We searched PubMed with the terms “COVID-19” and “influenza” for articles in any language published up to July 16, 2020, that compared clinical characteristics, intensive care unit (ICU) admission, morbidity, and mortality of patients hospitalised for COVID-19 and for seasonal influenza. After excluding co-infection studies and studies of influenza pandemics, we identified five studies. An international study compared comorbidity and previous medications in adult patients (≥18 years) hospitalised either for COVID-19 or for seasonal influenza over the 2014–19 period. Another study focused on the risk of ischaemic stroke, including ICU admission and in-hospital mortality, of adult patients visiting emergency departments or hospitalised for COVID-19 in 2020 in two New York hospitals compared with adult patients with seasonal influenza from 2016 to 2018. The three other studies identified by our search had smaller populations. One small study was done in a French hospital and compared adult patients, and another focused on children younger than 1 year, comparing those hospitalised for influenza in the past few years to published features of COVID-19 in low-income and middle-income countries. Finally, another small study compared the clinical characteristics and treatments of children under the age of 5 years hospitalised in Wuhan for COVID-19 or influenza. Therefore, little information is available on the comparative burden of COVID-19 and seasonal influenza, particularly in children, who are considered to be at low risk of severe disease.

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Added value of this study

This study provides novel information about hospitalised patients with COVID-19. Our analysis uses a large national database including more than 89 000 patients with COVID-19 and more than 45 000 patients with seasonal influenza, including patients of all ages. We identified excess mortality associated with COVID-19 relative to seasonal influenza, with an age-standardised mortality ratio of 2·8. We evaluated differences between the characteristics of the two epidemics by age group, and more specifically in children aged 0–5 years (around 600 patients with COVID-19 and 7000 with influenza) and 6–17 years (around 600 patients with COVID-19 and 2000 with influenza).

Implications of all the available evidence

In-hospital case mortality was found to be higher in younger patients with COVID-19 compared with younger patients with influenza, even though children were at a lower risk of hospitalisation for COVID-19 than for influenza (as observed in our study and previously). However, the findings relating to deaths in children with COVID-19 are based on small numbers and should be treated with caution. More generally, the severe forms of COVID-19 and seasonal influenza requiring hospitalisation differ considerably. This underlines the need for additional studies to better characterise and understand the role and relative importance of risk factors associated with COVID-19 mortality, such as obesity, particularly in adolescents. This study also reinforces the importance of preventive and curative measures against both diseases. These data are particularly relevant as the epidemic continues to grow around the world and several countries prepare for potential overlapping of the seasonal influenza and COVID-19 epidemics.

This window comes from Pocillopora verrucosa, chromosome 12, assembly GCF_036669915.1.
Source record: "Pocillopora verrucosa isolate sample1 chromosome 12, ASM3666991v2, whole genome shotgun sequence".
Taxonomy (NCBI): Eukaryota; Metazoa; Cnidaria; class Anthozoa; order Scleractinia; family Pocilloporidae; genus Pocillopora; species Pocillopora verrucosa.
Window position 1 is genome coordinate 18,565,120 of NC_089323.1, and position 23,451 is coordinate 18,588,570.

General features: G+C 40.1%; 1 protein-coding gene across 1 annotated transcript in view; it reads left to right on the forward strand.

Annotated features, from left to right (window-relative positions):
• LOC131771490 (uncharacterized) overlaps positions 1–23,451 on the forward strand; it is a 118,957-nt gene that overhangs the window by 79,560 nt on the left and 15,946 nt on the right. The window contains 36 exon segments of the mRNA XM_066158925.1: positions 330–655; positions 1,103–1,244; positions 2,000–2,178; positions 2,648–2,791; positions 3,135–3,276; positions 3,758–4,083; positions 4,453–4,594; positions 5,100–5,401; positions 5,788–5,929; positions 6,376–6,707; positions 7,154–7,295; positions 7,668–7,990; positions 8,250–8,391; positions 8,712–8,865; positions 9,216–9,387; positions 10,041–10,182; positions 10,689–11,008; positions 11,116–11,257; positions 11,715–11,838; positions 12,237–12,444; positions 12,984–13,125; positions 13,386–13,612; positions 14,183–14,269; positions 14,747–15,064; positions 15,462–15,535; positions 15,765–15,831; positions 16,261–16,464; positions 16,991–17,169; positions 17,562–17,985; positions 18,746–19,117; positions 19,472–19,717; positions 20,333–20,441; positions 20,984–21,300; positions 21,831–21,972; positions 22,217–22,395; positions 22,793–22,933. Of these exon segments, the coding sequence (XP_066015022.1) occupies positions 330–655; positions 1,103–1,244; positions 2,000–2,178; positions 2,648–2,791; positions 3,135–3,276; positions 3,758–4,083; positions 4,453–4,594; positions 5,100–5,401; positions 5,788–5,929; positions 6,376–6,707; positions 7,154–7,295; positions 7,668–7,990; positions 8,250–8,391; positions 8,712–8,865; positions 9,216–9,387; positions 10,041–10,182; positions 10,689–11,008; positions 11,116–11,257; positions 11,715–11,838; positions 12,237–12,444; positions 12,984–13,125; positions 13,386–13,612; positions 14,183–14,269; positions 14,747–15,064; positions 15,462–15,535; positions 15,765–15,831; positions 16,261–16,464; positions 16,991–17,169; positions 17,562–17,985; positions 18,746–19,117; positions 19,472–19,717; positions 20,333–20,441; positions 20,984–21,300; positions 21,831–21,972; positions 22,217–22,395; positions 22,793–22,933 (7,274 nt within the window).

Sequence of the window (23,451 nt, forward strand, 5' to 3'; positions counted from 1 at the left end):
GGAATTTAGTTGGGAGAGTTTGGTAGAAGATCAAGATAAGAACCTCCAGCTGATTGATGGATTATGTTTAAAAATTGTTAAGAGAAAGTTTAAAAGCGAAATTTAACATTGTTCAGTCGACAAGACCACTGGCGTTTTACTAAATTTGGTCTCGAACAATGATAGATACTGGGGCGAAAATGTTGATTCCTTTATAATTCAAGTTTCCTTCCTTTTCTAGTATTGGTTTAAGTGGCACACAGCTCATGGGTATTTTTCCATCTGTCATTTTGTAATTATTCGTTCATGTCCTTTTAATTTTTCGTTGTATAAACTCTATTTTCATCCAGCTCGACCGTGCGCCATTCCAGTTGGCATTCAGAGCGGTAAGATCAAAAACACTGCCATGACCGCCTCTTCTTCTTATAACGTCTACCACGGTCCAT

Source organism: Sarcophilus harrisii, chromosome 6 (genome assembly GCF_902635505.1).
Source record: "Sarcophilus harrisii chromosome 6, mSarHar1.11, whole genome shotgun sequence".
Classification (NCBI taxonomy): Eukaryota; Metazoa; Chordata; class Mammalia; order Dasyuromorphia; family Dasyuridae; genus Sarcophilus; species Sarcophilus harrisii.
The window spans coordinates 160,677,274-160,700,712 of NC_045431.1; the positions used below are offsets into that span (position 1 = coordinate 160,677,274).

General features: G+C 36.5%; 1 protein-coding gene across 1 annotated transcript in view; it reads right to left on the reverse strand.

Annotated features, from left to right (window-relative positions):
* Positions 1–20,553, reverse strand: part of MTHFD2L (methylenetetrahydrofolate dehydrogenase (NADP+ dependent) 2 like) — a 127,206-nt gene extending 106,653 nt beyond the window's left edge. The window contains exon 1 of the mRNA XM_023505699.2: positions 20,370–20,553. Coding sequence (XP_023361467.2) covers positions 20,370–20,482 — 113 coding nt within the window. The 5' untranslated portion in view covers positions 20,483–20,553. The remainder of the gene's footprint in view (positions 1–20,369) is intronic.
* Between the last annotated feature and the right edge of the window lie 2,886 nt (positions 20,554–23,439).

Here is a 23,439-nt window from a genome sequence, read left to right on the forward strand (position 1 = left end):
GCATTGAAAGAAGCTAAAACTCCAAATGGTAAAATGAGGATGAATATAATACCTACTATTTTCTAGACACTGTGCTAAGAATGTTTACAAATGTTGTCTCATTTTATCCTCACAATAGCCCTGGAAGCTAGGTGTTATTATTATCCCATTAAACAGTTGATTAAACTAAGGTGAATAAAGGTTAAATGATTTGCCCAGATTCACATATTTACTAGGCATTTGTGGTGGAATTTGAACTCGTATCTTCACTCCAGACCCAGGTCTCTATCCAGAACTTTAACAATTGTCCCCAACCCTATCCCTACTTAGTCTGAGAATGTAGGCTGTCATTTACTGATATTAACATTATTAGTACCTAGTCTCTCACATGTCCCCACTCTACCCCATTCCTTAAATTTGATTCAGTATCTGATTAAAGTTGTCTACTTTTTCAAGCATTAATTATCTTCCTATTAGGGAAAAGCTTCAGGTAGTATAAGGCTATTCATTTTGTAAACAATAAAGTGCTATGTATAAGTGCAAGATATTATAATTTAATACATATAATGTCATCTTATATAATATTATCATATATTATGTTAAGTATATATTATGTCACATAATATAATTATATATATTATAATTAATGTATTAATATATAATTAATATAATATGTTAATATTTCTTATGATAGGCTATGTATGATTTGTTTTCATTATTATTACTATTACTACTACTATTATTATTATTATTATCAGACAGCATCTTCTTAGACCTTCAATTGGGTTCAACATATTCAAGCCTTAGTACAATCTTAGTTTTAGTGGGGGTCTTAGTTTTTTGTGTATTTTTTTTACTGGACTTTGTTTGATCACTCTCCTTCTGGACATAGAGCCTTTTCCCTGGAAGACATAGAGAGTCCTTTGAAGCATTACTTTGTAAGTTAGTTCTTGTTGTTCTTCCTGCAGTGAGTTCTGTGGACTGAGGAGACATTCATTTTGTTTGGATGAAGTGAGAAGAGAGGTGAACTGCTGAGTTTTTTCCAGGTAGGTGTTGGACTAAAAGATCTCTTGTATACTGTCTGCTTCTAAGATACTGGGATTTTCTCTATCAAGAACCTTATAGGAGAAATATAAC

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The case-fatality rate in COVID-19 appears to be higher than in seasonal influenza, even though both diseases mainly affect older adults (>65 years) with frailty. The higher case-fatality of COVID-19 could be due to differences in underlying comorbidities of patients, the pathogenicity of the virus, population immunity, and host responses to infection. For example, vaccines and approved treatments are available for influenza but not for COVID-19. Moreover, the considerable strain that was put on hospitals within a short period of time led to limitations in available care for the patients who were most frail.

Few studies have directly compared the respective burdens of the COVID-19 and influenza epidemics., , A comprehensive assessment of the outcomes and mortality of the two diseases and risk factors for hospitalisation and mortality could be used to identify specific at-risk populations, to strengthen and focus specific preventive measures in these populations, and to help define the future needs of health-care facilities. The aim of the present study was to compare, using French nationwide data, the population hospitalised for COVID-19 and the population hospitalised for influenza during the 2018–19 season, and to assess the differences in terms of risk factors, clinical characteristics, and outcomes.